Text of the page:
Q. The fans are obviously disappointed. What do they have to look forward to?
A. I can tell you this: I understand the record means a lot in professional sports, but you have to look at your team and say, 'Do they work hard?' Yeah, we work hard. We might not make a lot of threes. We may not be as physically tough at times. We may not play veteran-like basketball. We might not make great plays, but we play hard. We have great intention. We believe in effort and harmony. They're coachable. We've seen development, we've seen progress, we've seen improvement. I understand the negative part of all this. I understand it's part of what sports is. Sometimes that's what's good about sports. People have opinions and ways that they talk about things. The nuts and bolts of it is does your team have good body language? Do they try? Do you see camaraderie? And we see all of that.
Q. Could this group that you have now, if it doesn't change significantly, have a total turnaround next season?
A. I believe this group can do it, can get better and be a perennial playoff contender. I really do. You see more growth. You see a better understanding of how we want to play basketball at both ends of the floor.
I remember sitting down right at the end of our 12-game losing streak with some of our players and them saying - now this is not a knock on any other coaches - this is the first time we've been taught this sort of system, defensively and offensively. How to call the commands, how to recognize things defensively and what we're supposed to do offensively. Everything was new. People understand that not everyone is going to have a winning record, especially with the development that was needed and a new system and a new process. So, that's where we are right now. This team has never died on the floor. They're not going backwards. This is a testament to this team - we haven't been blown out. Maybe less than a handful of games. How many teams in the NBA can say that? Now, I'd rather get blown out five times and have a winning record. But we know that we're trying to find a closer, and closers are important in this league. And that's what we've been missing, a closer. How many games have we lost on a last shot?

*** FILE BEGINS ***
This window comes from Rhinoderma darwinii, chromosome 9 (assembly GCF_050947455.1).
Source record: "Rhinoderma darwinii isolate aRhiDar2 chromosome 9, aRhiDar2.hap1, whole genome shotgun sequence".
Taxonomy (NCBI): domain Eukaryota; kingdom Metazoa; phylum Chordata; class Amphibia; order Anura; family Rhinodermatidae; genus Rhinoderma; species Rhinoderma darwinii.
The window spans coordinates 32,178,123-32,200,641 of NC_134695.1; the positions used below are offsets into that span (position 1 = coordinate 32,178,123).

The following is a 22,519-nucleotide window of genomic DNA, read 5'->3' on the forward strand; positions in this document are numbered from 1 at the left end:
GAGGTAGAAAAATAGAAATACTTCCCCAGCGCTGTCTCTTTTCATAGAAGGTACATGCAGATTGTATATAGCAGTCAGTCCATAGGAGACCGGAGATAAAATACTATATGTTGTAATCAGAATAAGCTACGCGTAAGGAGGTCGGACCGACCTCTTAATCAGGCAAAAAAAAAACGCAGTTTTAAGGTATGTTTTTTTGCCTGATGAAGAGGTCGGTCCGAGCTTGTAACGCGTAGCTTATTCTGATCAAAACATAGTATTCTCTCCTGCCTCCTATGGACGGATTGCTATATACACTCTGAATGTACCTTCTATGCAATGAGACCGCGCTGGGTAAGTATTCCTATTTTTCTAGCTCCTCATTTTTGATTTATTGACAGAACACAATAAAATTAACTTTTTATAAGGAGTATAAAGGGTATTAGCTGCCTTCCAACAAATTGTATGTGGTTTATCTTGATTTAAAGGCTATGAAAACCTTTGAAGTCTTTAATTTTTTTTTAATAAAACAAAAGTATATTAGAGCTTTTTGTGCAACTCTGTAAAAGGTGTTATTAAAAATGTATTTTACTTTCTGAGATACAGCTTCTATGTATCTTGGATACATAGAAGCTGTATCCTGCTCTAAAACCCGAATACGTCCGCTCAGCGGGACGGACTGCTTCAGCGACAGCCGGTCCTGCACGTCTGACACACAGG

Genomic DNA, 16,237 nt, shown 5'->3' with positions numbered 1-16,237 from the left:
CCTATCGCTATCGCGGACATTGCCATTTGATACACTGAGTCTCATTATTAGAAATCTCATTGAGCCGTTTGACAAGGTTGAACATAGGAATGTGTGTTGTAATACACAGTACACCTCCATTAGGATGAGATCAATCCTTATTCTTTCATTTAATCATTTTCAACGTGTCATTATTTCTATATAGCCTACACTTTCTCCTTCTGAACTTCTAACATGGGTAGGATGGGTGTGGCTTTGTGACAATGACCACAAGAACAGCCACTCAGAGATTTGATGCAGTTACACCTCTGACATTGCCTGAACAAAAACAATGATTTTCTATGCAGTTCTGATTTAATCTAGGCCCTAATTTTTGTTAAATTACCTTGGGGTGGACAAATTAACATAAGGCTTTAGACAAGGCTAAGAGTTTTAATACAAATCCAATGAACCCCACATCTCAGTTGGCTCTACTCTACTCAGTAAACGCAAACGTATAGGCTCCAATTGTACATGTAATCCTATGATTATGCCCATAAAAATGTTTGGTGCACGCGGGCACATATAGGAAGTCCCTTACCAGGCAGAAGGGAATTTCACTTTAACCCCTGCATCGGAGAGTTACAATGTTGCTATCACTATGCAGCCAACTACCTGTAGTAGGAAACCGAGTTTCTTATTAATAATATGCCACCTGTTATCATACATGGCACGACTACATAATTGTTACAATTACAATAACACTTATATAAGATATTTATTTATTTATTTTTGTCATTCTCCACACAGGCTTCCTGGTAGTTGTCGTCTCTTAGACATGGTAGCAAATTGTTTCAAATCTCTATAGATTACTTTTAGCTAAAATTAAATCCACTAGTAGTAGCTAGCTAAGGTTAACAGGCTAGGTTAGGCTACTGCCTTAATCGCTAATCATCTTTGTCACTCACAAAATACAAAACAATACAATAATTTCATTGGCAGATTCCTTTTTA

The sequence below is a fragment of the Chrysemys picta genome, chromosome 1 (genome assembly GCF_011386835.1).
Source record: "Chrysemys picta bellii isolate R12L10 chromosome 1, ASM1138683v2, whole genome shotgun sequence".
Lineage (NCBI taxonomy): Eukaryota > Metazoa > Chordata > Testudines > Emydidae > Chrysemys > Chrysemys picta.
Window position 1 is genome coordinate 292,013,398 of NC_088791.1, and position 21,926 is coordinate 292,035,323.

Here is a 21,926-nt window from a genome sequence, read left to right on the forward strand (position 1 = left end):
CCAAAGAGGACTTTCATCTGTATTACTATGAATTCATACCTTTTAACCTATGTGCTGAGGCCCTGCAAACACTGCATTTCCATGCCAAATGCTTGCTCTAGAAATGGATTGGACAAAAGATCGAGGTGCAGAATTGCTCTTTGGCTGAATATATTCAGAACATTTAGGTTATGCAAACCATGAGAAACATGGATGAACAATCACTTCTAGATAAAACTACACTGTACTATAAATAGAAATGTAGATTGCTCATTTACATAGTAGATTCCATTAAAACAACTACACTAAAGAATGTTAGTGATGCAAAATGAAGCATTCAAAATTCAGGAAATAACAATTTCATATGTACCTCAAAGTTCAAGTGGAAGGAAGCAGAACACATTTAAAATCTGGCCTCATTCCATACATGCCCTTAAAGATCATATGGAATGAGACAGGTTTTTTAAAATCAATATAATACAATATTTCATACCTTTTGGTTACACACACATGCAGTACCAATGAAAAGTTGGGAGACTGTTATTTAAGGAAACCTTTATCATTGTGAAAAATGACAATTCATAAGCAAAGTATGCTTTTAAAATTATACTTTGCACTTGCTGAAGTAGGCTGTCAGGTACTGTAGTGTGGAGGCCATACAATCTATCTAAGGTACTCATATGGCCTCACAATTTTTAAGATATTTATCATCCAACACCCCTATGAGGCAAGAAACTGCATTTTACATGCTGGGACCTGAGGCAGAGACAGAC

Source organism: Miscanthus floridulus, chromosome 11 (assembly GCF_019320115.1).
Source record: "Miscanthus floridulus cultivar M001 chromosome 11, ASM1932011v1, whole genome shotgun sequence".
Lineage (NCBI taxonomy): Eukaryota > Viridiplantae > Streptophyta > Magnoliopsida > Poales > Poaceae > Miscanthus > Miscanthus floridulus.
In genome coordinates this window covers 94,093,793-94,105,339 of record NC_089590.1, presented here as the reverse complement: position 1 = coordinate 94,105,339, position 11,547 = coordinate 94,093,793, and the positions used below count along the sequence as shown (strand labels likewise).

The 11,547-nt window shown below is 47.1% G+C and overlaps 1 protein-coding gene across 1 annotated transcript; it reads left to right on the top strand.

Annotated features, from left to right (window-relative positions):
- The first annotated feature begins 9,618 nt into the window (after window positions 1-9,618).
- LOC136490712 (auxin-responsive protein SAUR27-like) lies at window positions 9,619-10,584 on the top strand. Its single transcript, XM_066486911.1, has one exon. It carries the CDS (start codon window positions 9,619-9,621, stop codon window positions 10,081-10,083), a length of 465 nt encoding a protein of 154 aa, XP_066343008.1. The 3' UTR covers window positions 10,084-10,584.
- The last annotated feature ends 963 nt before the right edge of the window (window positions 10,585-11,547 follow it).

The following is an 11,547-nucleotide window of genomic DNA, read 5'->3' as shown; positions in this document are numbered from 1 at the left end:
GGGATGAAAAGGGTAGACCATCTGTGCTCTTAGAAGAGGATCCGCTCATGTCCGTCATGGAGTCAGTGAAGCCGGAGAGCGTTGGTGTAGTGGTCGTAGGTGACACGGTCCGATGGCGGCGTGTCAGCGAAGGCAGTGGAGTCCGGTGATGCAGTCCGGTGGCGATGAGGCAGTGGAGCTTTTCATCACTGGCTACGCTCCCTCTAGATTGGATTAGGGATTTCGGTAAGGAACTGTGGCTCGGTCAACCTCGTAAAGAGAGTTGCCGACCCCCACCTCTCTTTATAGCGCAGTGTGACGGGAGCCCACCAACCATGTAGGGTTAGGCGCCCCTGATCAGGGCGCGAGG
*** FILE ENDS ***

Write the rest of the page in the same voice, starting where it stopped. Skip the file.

As far as coaching, there's certain ways to evaluate coaching. I know what it is, but I'll just keep that to myself.
Q. Do you evaluate yourself?
Q. And how do you evaluate yourself this season?
A. I don't want to give myself a grade. I say 'Do I come in being positive? Do I come in with energy? Do we pick out things as a staff to improve upon?' And we've done that. That's why we're becoming better. We have a veteran coaching staff that has gotten teams to achieve. I know that we all need to get better. I know that I need to get better as a coach. I learn that every day. But we understand the formula. We believe in the formula and that we're getting better at it.
Q. How about your rotations through the season?
A. Let me tell you about the rotation . . . We thought when we were 4-4, this team has a lot of stars, we don't have a superstar. I believe this team reminds me of the Golden State Warriors that won a championship [in 1975]. They had a star in Rick Barry, but to utilize your players is important to me as a coach. It creates and promotes harmony. It's camaraderie. We have pieces on this team that can bring something to the table, and that's why I want to play everybody. It's their job as players to say, 'I'm happy for Royal [Ivey] to play 8 minutes and I might not play 3 extra minutes.' That's why I say it promotes teamwork, because Royal is out there pressuring the ball. I like Jason Smith with his hustle game and his defense and what he's brought to the table. If they're double-teaming Elton, why not go to Jason Kapono? . . . I've played on a championship team [the 1982 Lakers]. I've played for great coaches who've used that same sort of idea. And when it came to gut-checking time, maybe you stick with eight guys. Certainly in a playoff situation that's what you do. If we had four All-Pros, then they'd be out there playing 38 minutes. *